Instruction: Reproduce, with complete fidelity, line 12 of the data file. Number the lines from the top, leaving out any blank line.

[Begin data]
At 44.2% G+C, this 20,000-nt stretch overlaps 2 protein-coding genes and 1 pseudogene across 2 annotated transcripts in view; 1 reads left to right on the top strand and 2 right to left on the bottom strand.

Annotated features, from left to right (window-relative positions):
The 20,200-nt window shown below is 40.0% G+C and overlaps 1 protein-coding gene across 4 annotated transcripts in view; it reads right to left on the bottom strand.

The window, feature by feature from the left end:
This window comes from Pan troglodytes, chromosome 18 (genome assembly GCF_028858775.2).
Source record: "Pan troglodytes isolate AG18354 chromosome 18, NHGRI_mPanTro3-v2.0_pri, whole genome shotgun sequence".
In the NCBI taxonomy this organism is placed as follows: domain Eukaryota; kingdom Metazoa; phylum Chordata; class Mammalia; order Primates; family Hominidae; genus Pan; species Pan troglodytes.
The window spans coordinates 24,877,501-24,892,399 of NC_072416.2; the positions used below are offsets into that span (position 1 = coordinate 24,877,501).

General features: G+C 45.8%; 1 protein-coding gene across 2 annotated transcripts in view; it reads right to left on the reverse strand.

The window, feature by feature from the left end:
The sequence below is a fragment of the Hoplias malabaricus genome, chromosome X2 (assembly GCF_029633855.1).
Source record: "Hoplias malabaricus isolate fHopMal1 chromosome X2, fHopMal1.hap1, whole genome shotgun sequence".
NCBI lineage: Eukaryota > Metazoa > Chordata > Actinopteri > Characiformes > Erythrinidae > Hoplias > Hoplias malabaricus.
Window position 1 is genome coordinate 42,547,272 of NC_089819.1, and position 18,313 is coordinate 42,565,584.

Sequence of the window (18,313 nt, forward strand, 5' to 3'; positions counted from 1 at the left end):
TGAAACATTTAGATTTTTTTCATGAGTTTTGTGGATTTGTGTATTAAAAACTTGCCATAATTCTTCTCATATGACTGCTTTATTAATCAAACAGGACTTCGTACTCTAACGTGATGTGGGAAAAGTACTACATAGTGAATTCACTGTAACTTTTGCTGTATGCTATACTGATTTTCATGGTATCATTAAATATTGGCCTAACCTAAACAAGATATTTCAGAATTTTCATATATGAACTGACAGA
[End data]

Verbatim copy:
Source record: "Hoplias malabaricus isolate fHopMal1 chromosome X2, fHopMal1.hap1, whole genome shotgun sequence".